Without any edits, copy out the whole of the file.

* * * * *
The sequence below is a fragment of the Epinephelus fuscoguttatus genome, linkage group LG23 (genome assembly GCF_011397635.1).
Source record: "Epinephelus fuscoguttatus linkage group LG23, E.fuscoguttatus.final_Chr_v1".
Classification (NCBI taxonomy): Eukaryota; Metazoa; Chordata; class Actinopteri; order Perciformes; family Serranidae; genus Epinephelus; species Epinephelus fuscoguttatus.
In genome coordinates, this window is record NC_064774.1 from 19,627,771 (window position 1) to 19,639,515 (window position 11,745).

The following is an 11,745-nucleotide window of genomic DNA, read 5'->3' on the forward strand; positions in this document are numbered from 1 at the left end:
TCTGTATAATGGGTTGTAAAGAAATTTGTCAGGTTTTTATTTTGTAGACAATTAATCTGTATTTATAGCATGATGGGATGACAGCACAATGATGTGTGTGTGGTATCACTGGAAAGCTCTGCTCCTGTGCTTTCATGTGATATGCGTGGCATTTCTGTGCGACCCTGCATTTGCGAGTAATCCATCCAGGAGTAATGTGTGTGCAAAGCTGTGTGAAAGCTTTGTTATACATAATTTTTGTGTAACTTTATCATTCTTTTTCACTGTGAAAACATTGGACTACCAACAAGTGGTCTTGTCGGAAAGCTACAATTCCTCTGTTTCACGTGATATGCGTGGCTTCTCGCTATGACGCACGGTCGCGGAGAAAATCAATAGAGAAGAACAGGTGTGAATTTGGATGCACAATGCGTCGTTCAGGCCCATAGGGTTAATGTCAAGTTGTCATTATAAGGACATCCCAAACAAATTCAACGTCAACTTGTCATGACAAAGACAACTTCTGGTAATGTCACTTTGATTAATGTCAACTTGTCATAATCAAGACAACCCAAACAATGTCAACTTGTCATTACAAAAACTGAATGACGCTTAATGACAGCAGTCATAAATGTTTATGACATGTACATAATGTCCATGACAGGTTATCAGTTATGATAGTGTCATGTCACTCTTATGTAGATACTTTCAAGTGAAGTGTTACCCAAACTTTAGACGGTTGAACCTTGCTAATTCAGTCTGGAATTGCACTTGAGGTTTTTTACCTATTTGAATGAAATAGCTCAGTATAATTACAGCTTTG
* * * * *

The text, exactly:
The sequence below is a fragment of the Epinephelus fuscoguttatus genome, linkage group LG23 (genome assembly GCF_011397635.1).
Source record: "Epinephelus fuscoguttatus linkage group LG23, E.fuscoguttatus.final_Chr_v1".
Classification (NCBI taxonomy): Eukaryota; Metazoa; Chordata; class Actinopteri; order Perciformes; family Serranidae; genus Epinephelus; species Epinephelus fuscoguttatus.
In genome coordinates, this window is record NC_064774.1 from 19,627,771 (window position 1) to 19,639,515 (window position 11,745).

The following is an 11,745-nucleotide window of genomic DNA, read 5'->3' on the forward strand; positions in this document are numbered from 1 at the left end:
TCTGTATAATGGGTTGTAAAGAAATTTGTCAGGTTTTTATTTTGTAGACAATTAATCTGTATTTATAGCATGATGGGATGACAGCACAATGATGTGTGTGTGGTATCACTGGAAAGCTCTGCTCCTGTGCTTTCATGTGATATGCGTGGCATTTCTGTGCGACCCTGCATTTGCGAGTAATCCATCCAGGAGTAATGTGTGTGCAAAGCTGTGTGAAAGCTTTGTTATACATAATTTTTGTGTAACTTTATCATTCTTTTTCACTGTGAAAACATTGGACTACCAACAAGTGGTCTTGTCGGAAAGCTACAATTCCTCTGTTTCACGTGATATGCGTGGCTTCTCGCTATGACGCACGGTCGCGGAGAAAATCAATAGAGAAGAACAGGTGTGAATTTGGATGCACAATGCGTCGTTCAGGCCCATAGGGTTAATGTCAAGTTGTCATTATAAGGACATCCCAAACAAATTCAACGTCAACTTGTCATGACAAAGACAACTTCTGGTAATGTCACTTTGATTAATGTCAACTTGTCATAATCAAGACAACCCAAACAATGTCAACTTGTCATTACAAAAACTGAATGACGCTTAATGACAGCAGTCATAAATGTTTATGACATGTACATAATGTCCATGACAGGTTATCAGTTATGATAGTGTCATGTCACTCTTATGTAGATACTTTCAAGTGAAGTGTTACCCAAACTTTAGACGGTTGAACCTTGCTAATTCAGTCTGGAATTGCACTTGAGGTTTTTTACCTATTTGAATGAAATAGCTCAGTATAATTACAGCTTTG